Introduction to Breast Biopsies

A biopsy is a procedure used to find out whether an abnormality found through imaging like a mammogram(MAM-O-GRAM) — A screening test that uses x-rays to look for breast cancer or ultrasound(ALL-TRA-SOUND) — An imaging technique that uses sound waves to differentiate types of tissue is benign(BE-NINE) — A growth in the body that is neither invasive nor cancerous and has a very low risk of spreading, premalignant(PRE-MA-LIG-NENT) — A growth that will worsen and grow into a cancer, becoming malignant if not removed, or malignant(MA-LIG-NENT) — A cancer or abnormal tumor that grows uncontrollably and may spread to other parts of the body.

During a breast biopsy, a small amount of the breast tissue in question is removed so it can be examined more closely. There are several techniques that doctors can use to obtain tissue samples from the breast. Ask your doctor which one is best for you. We will discuss fine needle aspiration(FINE NEE-DOL AS-PER-A-SHUN) — The withdrawal of fluid or tissue from the body with a needle, core needle biopsy(CORE NEE-DOL BYE-OP-SEE) — Removal of tissue using a large needle, ultrasound-guided biopsy(ALL-TRA-SOUND GUY-DID BYE-OP-SEE) — A technique that uses sound waves to direct the placement of a needle in order to obtain tissue, stereotactic biopsy(STAIR-E-O-TAK-TIC BYE-OP-SEE) — A technique using x-rays to guide the placement of a needle in order to obtain tissue, MRI-guided biopsy(M-R-I GUY-DID BYE-OP-SEE) — A technique that uses an MRI machine to locate a growth and direct the placement of a needle in order to obtain tissue, and excisional biopsy(EX-SIZ-SHUN-OL BYE-OP-SEE) — Surgical removal of a larger piece of abnormal tissue or an entire small mass.

Fine Needle Aspiration

Fine needle aspiration (FNA) is when a doctor inserts a very small needle into the mass and pulls the needle back and forth. By moving the needle back and forth, the doctor is obtaining cells from the mass.

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Core Needle Biopsy

A core needle biopsy is performed in a similar way to a fine needle aspiration, but the needle is much larger. Since the needle is larger, it can obtain more tissue. This technique is like using an apple-coring tool (but a biopsy takes a much, much smaller core). An apple-corer removes the center of an apple without damaging the rest of it.

Instead of throwing away the apple’s core, with a core needle biopsy, doctors keep the removed tissue and analyzes it. Compared to an FNA, core needle biopsies may be a little more uncomfortable and cause a bruise because the needle is larger.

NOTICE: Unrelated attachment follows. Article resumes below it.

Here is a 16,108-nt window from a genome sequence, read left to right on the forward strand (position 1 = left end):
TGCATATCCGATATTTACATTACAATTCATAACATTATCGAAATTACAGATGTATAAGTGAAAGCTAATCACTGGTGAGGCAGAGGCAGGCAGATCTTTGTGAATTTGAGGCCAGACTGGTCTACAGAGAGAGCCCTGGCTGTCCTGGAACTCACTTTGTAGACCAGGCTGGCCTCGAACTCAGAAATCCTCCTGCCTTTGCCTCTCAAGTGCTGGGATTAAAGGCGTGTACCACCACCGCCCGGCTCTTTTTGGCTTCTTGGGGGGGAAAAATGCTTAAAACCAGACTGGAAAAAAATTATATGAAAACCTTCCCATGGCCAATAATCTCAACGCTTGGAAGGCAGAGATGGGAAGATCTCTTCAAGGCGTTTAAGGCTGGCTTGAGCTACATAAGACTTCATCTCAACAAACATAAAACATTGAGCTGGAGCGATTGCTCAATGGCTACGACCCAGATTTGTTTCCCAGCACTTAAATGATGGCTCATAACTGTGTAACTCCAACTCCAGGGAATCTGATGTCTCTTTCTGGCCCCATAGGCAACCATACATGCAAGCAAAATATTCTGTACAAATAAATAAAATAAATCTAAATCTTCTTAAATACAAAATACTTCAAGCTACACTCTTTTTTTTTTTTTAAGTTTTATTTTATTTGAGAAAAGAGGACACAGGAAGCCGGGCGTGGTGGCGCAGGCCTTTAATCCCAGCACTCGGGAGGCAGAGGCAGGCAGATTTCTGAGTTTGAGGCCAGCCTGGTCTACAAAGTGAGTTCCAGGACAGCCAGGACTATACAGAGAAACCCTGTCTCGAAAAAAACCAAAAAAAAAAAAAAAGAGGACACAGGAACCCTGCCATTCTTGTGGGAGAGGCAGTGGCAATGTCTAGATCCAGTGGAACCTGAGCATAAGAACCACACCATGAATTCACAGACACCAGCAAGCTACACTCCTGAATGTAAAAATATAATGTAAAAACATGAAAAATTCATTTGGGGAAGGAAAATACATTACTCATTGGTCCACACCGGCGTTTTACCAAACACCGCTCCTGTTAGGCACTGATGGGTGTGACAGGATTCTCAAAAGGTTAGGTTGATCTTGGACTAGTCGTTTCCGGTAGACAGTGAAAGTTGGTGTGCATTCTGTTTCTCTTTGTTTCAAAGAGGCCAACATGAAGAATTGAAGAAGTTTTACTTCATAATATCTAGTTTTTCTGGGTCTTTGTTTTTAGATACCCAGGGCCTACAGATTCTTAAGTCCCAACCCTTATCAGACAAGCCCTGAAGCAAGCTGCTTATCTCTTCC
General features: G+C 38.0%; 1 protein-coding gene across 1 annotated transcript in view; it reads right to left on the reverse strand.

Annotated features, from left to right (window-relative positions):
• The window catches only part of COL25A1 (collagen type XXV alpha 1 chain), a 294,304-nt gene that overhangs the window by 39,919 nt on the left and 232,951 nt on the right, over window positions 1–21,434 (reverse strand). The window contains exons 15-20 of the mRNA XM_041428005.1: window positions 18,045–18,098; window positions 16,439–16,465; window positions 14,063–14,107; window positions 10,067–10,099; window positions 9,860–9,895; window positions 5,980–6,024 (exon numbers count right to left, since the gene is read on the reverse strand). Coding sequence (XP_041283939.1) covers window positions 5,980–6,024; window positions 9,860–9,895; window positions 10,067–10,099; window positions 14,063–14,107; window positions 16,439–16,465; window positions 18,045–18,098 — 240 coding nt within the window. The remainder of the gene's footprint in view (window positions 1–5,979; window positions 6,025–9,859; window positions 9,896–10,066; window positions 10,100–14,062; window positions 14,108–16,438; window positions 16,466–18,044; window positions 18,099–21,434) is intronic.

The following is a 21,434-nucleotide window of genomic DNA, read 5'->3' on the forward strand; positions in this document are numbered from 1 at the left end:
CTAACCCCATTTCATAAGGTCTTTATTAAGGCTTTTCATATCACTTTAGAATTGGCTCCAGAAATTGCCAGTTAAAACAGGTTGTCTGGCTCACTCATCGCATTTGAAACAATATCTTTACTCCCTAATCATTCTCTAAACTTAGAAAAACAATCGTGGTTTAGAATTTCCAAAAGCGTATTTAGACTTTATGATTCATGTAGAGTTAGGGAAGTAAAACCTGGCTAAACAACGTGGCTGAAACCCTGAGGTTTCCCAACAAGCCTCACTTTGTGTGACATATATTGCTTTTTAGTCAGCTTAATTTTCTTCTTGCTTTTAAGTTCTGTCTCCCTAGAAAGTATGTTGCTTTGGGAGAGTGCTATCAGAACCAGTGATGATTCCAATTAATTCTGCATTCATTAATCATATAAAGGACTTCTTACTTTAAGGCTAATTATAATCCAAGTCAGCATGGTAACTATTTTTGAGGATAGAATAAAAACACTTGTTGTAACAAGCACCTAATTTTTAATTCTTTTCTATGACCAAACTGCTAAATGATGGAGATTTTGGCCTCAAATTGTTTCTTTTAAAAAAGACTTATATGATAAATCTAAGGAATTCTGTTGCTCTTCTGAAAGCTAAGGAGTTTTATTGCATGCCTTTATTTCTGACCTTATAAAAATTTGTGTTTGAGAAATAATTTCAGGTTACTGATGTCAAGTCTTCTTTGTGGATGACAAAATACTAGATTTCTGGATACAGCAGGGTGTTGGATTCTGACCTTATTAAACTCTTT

Ultrasound-guided, Stereotactic, and MRI-guided Biopsies

Ultrasound-guided, stereotactic, and MRI-guided biopsies are performed using similar needles to the core needle biopsy. However, the biopsy is now performed using the guidance of an ultrasound, mammogram (x-ray(EX-RAY) — Energy particles that pass through tissue to obtain an image of the body), or MRIA loud banging machine that uses magnets to obtain pictures of the inside of the body; magnetic resonance imaging machine. You may recognize some of these tools from your diagnostic testing. During a biopsy, a radiologist(RAY-DEE-OL-O-JIST) — A doctor who interprets or reads images of the body (or surgeon) uses these instruments to locate the abnormal tissue and “watch” as the needle enters the mass. Now the radiologist is more certain the sample was collected from the correct location.

Excisional Biopsy

An excisional biopsy is performed when a surgeon makes a small incision in the skin and removes a larger piece of the mass, or even the whole mass if it is small. Following an excisional biopsy or stereotactic biopsy, the radiologist may take additional images of the removed tissue and the breast to confirm the suspicious tissue was obtained.

Let’s use the dandelion to help you understand the different biopsies a little better.

Biopsies are like a gardener taking a small piece of a weed to determine if it is truly a weed, like a dandelion, or just a normal flower, like a daisy. The gardener can remove just a tiny piece of a leaf, the whole leaf, and if necessary, the whole plant.

Fine needle aspiration is like taking a tiny speck of a leaf and trying to decide if the plant is a dandelion. As you can imagine, a tiny speck is not very helpful if you cannot see the whole plant. Core needle, ultrasound-guided, stereotactic, and MRI-guided biopsies are like removing a larger part of the leaf so the gardener can do more tests and obtain more information about the plant. Finally, an excisional biopsy is like removing the entire leaf or the whole plant. When you remove the whole plant, it becomes very easy for the gardener to tell if it is a dandelion.

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